Asia-Pacific is the region to watch
The Asia-Pacific region certainly carries more weight these days in the global economic system, especially as the Regional Comprehensive Economic Partnership will further boost economic integration in the region and accelerate the shift in the global economic balance in favor of the Asia-Pacific.
The RCEP agreement, which was signed last November, groups 15 Asia-Pacific countries, including China and 10 members of the Association of Southeast Asian Nations, to make the world's biggest free trade bloc that covers nearly one-third of global population as well as GDP.
On June 25, Japan ratified the agreement, and in doing so it has become the third member that has moved toward the enforcement of the RCEP.
Before it, China and Singapore had completed the ratification process in April. The pact will take effect 60 days after it is ratified by six of the ASEAN members and three non-ASEAN countries.
China sees the signing of the RCEP agreement as a victory for free trade and multilateralism. As the world's second-largest economy, China always has a firm stance on deepening reforms and opening up wider to the rest of the world.
Once in effect, the RCEP deal will eliminate tariffs on as much as 90 percent of goods traded between its signatories over the next 20 years. The deal will also standardize rules on investment among its signatories.
Experts speak highly of the common rule of origin established by the RCEP. Only 40 percent of regional content is required for goods to be considered of RCEP origin, a much smaller threshold requirement compared with many other free trade agreements. The rule of origin defines if a product comes from any member countries to benefit from tariff eliminations.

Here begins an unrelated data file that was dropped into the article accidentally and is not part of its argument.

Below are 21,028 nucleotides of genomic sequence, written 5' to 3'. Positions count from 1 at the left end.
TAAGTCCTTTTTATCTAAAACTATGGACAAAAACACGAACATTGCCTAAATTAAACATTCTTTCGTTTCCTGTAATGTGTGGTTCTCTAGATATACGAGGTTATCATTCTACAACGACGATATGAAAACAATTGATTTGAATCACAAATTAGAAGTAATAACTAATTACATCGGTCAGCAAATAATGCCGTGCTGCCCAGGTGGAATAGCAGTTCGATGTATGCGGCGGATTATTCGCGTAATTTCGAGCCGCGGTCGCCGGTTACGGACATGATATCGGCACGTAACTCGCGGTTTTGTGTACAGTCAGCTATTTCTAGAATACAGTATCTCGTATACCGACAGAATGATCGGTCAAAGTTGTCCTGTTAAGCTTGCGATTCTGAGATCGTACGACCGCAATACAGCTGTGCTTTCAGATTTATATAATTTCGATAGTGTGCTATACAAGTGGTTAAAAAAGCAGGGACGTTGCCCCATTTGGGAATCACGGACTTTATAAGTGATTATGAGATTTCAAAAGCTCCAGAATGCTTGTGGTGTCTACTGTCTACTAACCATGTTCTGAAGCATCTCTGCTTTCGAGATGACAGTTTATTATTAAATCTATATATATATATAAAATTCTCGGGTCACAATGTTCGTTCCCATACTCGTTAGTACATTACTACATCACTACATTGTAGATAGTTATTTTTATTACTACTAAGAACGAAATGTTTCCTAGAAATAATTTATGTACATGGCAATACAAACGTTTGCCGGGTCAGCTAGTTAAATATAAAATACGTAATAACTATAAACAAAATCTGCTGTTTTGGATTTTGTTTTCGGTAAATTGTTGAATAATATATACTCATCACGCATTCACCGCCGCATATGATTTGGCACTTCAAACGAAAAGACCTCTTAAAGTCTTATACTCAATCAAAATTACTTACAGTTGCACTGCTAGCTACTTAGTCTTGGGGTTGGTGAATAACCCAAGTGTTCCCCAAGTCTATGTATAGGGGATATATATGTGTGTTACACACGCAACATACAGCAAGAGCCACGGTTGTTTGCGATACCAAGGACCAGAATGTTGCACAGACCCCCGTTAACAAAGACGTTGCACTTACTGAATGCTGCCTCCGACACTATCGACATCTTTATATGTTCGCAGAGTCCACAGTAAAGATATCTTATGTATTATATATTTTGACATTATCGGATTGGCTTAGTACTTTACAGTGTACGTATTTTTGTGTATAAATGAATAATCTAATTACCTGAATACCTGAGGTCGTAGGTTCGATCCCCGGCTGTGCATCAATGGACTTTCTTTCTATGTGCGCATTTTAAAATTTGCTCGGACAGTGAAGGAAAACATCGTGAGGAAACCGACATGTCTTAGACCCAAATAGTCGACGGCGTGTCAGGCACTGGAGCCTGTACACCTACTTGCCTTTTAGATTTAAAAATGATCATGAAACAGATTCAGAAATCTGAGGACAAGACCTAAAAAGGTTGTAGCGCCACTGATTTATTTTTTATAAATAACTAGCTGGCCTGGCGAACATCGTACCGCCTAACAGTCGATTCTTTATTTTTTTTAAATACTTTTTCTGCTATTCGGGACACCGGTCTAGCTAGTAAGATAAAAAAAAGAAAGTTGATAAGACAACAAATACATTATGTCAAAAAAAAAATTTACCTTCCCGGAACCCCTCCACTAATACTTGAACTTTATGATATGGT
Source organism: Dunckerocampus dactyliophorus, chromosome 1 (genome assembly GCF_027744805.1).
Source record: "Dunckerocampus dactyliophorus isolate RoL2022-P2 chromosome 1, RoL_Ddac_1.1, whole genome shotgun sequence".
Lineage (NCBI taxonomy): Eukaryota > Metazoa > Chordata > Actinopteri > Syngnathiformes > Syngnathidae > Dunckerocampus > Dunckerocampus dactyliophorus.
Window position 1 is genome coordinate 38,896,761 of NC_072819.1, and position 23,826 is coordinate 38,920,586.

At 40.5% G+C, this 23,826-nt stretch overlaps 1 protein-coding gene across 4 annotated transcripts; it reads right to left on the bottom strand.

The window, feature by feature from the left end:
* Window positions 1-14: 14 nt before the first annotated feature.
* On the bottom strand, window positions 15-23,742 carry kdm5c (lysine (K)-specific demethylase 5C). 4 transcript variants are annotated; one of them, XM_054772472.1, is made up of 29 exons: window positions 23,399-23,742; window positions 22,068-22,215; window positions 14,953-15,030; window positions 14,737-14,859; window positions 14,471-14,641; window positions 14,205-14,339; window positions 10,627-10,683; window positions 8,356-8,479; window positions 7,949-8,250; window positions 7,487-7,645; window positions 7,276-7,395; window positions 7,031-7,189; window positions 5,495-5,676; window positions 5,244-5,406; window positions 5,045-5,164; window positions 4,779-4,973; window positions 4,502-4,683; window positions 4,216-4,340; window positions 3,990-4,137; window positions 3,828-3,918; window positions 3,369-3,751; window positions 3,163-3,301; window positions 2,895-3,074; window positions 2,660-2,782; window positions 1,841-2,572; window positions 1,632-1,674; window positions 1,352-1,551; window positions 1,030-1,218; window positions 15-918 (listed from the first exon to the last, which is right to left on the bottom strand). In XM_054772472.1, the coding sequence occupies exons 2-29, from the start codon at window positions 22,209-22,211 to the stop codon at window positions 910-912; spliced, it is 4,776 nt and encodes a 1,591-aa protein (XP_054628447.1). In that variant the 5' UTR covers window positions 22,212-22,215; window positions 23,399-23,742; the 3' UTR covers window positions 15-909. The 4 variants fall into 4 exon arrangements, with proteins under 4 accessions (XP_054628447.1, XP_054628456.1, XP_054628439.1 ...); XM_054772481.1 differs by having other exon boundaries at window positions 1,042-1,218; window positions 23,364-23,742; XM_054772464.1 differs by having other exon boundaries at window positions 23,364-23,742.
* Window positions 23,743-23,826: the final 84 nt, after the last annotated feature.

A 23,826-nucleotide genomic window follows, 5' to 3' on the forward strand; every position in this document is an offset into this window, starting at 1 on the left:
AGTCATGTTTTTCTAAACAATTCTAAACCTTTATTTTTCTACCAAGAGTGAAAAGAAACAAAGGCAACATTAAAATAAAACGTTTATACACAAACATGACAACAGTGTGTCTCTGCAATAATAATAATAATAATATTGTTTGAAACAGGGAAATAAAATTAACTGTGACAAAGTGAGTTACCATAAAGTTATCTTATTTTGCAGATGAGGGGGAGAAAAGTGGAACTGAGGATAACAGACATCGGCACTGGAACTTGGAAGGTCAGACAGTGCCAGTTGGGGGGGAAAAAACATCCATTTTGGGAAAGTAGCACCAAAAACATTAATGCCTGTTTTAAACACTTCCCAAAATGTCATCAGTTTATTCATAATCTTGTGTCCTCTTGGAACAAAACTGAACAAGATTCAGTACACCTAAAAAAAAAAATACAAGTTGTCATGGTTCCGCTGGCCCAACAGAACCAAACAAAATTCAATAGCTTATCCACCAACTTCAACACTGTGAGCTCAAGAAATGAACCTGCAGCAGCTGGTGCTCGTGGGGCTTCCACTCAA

Besides, as countries in the region have different levels of development and there are no common reference points for environmental protection and labor standards, such less restrictive rules in the RCEP could imply fewer impediments to trade exchanges within the region.
A report from trade credit insurer Euler Hermes published earlier this year said that while developed economies represented around 80 percent of global GDP in 2000, the ratio fell to around 60 percent in 2019, with the Asia-Pacific region responsible for 8 percentage points of the 20-percentage-point decline.
The RCEP has sent a strong signal in favor of continued and strengthened integration in the region, while intraregional trade in Asia-Pacific is already very high compared to other regions; and Asia-Pacific economies also on average exhibit relatively strong levels of complementarity with their regional trade partners, according to the report.
Out of total global trade, intraregional trade in Asia-Pacific represented 25 percent on average in the 2010s, compared with 17 percent and 6 percent for the European Union and the North American Free Trade Agreement, respectively.
The RCEP will also boost development of a wide range of emerging industries, including cross-border e-commerce and logistics.
It is well accepted that the establishment of a set of multilaterally unified comprehensive e-commerce rules reflects the region's consensus on many key issues, including cross-border information transmission, information storage, online consumer protection, personal information protection and cybersecurity, which will create a stable and facilitating institutional environment for the growth of digital economy.
Perhaps the remarks of Edward Yau, secretary for commerce and economic development of China's Hong Kong Special Administrative Region, made at a video conference of the Asia-Pacific Economic Cooperation recently, capture the role of the RCEP in regional development well.
High-quality regional free trade agreements would bring tangible economic benefits and strengthen the foundation of the regional economy, he said, calling on economies to support the rule-based multilateral trading system and deepen regional economic integration toward the eventual realization of the free trade area of the Asia-Pacific.
Hong Kong looks forward to commencing formal dialogue on its accession to the RCEP when the RCEP is ready to take on new partners, Yau said.
If things pan out as planned, the RCEP agreement should take effect next year, and the Asia-Pacific region can then become an even greater powerhouse for world economic development.